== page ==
More ominously, Mr. Raines’ statement says that Ms. Vann “expressed her desire to return, as her retirement plans did not appear to be a viable option this year.” To me, this is superintendent Raines’ way of making sure that, while he was unsuccessful at removing her right now, he will make sure she “retires” when it is not as impactful, like at the end of the school year.

I say all of the above to say this: the story should not end with Ms. Vann being safely back in her chair. Her voice has been silenced and her character unnecessarily called into question. You, those same Walker County school employees, parents and students that rejected her dismissal should demand a better explanation than what you have been told.

Reinstating Ms. Vann was a reaction to an unexpected and overwhelming objection, a way to silent the masses — but that should not be enough.

- What were the events that led up to Ms. Vann’s sudden decision to both take immediate vacation and subsequently retire?

- Was the board notified of the meeting Ms. Vann had with superintendent Raines on Sept. 12? If so, what were they told?

- If they were told, why did members of the board state to attendees of the meeting on Sept. 15 that they had no idea what parents were talking about when they were asked about the status of Ms. Vann and why she was not at work?

- Why was it okay for the board meeting to progress that night and then adjourn with no explanation regarding Ms. Vann’s absence when it was clear that over 150 people present that night had a vested interest in that information?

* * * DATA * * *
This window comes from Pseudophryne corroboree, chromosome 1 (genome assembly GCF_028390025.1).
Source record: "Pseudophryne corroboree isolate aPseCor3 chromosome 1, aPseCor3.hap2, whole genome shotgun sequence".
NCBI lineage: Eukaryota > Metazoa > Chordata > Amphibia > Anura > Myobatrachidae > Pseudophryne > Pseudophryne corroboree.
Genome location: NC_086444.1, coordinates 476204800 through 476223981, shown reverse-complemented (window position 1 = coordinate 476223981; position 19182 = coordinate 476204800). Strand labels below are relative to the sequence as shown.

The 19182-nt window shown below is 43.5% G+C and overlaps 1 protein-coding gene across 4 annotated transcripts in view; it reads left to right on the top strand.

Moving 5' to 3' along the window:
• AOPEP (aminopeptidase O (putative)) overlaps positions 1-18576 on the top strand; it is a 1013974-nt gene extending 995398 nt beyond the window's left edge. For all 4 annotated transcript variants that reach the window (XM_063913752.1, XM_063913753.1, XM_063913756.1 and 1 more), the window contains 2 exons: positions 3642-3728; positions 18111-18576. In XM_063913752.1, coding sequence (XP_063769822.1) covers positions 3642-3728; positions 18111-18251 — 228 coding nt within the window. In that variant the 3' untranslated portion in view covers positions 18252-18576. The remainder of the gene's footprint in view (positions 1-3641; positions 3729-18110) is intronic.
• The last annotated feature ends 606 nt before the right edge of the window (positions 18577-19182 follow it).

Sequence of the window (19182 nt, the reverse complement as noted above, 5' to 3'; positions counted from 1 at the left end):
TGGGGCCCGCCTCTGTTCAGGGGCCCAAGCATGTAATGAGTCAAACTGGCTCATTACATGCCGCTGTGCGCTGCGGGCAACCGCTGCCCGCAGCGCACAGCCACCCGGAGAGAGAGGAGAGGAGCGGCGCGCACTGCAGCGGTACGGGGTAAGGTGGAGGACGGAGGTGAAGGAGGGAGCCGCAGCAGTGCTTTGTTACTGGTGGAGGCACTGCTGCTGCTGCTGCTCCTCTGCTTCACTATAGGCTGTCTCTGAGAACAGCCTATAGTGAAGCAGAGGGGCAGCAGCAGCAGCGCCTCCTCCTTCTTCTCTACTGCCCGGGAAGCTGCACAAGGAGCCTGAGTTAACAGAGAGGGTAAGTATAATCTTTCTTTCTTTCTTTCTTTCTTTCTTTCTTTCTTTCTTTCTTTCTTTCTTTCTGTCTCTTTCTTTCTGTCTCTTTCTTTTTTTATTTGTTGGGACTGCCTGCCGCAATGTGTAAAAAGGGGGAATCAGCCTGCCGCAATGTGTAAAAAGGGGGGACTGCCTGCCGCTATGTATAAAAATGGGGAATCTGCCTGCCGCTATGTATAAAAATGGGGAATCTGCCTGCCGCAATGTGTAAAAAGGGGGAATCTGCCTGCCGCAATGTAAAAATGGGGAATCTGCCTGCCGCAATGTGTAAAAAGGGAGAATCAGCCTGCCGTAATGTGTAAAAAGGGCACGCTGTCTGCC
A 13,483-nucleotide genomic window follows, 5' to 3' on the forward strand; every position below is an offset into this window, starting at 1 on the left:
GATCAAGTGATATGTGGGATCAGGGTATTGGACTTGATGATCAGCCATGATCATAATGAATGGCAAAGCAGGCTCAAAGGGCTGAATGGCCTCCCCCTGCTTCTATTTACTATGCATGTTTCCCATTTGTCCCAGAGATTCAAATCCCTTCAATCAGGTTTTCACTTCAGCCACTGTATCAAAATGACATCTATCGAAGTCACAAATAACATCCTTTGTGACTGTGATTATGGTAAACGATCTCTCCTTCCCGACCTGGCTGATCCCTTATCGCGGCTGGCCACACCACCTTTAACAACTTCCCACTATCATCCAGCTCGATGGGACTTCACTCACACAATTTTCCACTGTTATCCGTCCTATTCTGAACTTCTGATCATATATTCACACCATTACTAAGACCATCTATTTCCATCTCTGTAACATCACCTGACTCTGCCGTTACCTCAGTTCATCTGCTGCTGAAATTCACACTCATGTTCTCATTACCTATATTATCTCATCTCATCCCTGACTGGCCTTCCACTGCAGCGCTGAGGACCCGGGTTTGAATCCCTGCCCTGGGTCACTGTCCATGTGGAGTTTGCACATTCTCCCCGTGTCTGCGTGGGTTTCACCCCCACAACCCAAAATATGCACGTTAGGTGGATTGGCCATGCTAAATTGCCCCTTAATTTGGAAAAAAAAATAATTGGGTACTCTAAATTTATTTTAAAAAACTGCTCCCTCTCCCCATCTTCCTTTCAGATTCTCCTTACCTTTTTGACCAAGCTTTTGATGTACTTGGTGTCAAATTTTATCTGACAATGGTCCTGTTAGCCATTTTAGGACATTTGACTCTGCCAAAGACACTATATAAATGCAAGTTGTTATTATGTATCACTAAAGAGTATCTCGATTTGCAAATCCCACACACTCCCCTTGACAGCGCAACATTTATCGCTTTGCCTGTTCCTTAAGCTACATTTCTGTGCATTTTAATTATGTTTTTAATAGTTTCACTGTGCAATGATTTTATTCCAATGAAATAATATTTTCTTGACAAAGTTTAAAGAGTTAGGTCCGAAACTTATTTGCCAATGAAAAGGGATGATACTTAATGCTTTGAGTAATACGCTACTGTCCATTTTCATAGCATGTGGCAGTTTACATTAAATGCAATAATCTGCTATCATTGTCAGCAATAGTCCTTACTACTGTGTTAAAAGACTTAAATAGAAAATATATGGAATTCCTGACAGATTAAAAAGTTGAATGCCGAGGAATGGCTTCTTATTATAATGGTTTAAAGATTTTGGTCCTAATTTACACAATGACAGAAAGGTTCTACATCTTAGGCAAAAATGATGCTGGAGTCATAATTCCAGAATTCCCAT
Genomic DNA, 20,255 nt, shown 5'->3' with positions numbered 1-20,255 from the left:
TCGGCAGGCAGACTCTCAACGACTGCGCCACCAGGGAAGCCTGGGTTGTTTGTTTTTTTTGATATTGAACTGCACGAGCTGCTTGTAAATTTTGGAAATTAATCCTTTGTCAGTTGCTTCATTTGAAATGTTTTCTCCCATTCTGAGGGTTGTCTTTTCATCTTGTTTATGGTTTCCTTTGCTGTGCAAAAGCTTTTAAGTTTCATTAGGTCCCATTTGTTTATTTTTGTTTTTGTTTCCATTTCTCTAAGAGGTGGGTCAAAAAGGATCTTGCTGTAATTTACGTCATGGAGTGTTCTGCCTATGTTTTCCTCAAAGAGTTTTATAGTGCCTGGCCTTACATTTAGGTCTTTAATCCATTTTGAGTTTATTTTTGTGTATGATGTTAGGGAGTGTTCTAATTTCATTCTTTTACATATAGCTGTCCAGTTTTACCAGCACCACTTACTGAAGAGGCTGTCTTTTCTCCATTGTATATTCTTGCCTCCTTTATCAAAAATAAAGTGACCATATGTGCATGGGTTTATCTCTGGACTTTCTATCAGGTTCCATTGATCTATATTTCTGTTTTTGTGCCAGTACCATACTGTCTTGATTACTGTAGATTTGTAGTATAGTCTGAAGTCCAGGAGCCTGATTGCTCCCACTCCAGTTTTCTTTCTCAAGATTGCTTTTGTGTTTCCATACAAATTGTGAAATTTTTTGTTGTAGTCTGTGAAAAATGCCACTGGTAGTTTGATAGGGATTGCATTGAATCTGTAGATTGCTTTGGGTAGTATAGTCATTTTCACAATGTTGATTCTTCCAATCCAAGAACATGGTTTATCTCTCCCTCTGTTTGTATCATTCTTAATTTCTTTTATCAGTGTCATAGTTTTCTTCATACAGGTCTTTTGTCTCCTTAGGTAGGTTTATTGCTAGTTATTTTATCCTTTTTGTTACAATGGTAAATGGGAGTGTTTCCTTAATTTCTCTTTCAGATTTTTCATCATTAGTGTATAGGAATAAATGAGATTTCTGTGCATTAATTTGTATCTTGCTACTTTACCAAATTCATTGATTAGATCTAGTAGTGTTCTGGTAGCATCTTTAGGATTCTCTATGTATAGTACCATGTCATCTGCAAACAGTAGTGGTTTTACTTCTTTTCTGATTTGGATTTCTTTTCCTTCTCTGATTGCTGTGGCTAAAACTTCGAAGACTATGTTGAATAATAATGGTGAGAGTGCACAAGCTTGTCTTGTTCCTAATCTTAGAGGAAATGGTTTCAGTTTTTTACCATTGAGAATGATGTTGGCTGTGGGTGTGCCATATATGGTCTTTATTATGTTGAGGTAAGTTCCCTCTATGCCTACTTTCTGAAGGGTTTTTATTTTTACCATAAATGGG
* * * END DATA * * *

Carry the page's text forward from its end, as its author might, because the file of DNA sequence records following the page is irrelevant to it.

- What, if any, plans does Ms. Vann have surrounding her retirement? If I am wrong and Ms. Vann intended to retire either immediately or at the end of this school year, then I stand corrected. Unfortunately, we will probably never know what her true wishes were.

- Lastly, who is running the Walker County school system? The Walker County Board of Education or superintendent Raines? It certainly appears in 2015 that the cart is now in front of the horses.

If these questions go unanswered by superintendent Raines’ and/or the board, then I hope that I have at least provided that small period of awareness you need to consider when you are asked to review and determine whether the current members of the Walker County Board of Education should continue to be responsible for your children’s educational system.

Catherine Fulks, Chattanooga, Tenn.